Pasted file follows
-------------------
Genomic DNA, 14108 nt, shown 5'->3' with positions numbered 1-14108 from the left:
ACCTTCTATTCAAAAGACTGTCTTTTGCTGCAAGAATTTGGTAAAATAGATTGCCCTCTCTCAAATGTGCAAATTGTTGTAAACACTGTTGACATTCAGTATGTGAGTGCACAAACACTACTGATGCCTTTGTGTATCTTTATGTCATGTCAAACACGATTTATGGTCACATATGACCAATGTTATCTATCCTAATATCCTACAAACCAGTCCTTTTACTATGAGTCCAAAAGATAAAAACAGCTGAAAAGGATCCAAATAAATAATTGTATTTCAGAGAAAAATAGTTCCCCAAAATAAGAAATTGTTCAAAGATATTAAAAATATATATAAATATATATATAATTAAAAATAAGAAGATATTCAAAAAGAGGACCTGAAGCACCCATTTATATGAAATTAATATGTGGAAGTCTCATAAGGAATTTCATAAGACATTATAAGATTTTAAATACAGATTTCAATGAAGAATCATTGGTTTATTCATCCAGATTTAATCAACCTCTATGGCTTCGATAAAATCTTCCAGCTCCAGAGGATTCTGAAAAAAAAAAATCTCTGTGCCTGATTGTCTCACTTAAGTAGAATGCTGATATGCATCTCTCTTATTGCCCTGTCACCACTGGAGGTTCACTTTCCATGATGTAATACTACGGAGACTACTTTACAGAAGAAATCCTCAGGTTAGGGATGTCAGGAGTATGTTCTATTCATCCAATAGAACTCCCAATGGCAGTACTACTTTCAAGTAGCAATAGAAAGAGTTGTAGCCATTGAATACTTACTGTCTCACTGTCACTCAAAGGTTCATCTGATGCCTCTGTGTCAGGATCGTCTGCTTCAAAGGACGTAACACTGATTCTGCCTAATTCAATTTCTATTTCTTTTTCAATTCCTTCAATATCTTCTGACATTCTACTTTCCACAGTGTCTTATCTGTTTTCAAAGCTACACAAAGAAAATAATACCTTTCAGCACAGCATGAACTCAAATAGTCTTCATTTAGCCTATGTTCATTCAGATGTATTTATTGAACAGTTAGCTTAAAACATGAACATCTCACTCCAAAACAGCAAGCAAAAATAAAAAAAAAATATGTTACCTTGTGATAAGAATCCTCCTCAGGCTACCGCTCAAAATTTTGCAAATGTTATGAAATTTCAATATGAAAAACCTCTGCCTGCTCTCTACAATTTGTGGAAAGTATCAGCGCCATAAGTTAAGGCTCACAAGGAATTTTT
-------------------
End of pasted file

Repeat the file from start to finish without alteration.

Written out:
Genomic DNA, 14108 nt, shown 5'->3' with positions numbered 1-14108 from the left:
ACCTTCTATTCAAAAGACTGTCTTTTGCTGCAAGAATTTGGTAAAATAGATTGCCCTCTCTCAAATGTGCAAATTGTTGTAAACACTGTTGACATTCAGTATGTGAGTGCACAAACACTACTGATGCCTTTGTGTATCTTTATGTCATGTCAAACACGATTTATGGTCACATATGACCAATGTTATCTATCCTAATATCCTACAAACCAGTCCTTTTACTATGAGTCCAAAAGATAAAAACAGCTGAAAAGGATCCAAATAAATAATTGTATTTCAGAGAAAAATAGTTCCCCAAAATAAGAAATTGTTCAAAGATATTAAAAATATATATAAATATATATATAATTAAAAATAAGAAGATATTCAAAAAGAGGACCTGAAGCACCCATTTATATGAAATTAATATGTGGAAGTCTCATAAGGAATTTCATAAGACATTATAAGATTTTAAATACAGATTTCAATGAAGAATCATTGGTTTATTCATCCAGATTTAATCAACCTCTATGGCTTCGATAAAATCTTCCAGCTCCAGAGGATTCTGAAAAAAAAAAATCTCTGTGCCTGATTGTCTCACTTAAGTAGAATGCTGATATGCATCTCTCTTATTGCCCTGTCACCACTGGAGGTTCACTTTCCATGATGTAATACTACGGAGACTACTTTACAGAAGAAATCCTCAGGTTAGGGATGTCAGGAGTATGTTCTATTCATCCAATAGAACTCCCAATGGCAGTACTACTTTCAAGTAGCAATAGAAAGAGTTGTAGCCATTGAATACTTACTGTCTCACTGTCACTCAAAGGTTCATCTGATGCCTCTGTGTCAGGATCGTCTGCTTCAAAGGACGTAACACTGATTCTGCCTAATTCAATTTCTATTTCTTTTTCAATTCCTTCAATATCTTCTGACATTCTACTTTCCACAGTGTCTTATCTGTTTTCAAAGCTACACAAAGAAAATAATACCTTTCAGCACAGCATGAACTCAAATAGTCTTCATTTAGCCTATGTTCATTCAGATGTATTTATTGAACAGTTAGCTTAAAACATGAACATCTCACTCCAAAACAGCAAGCAAAAATAAAAAAAAAATATGTTACCTTGTGATAAGAATCCTCCTCAGGCTACCGCTCAAAATTTTGCAAATGTTATGAAATTTCAATATGAAAAACCTCTGCCTGCTCTCTACAATTTGTGGAAAGTATCAGCGCCATAAGTTAAGGCTCACAAGGAATTTTT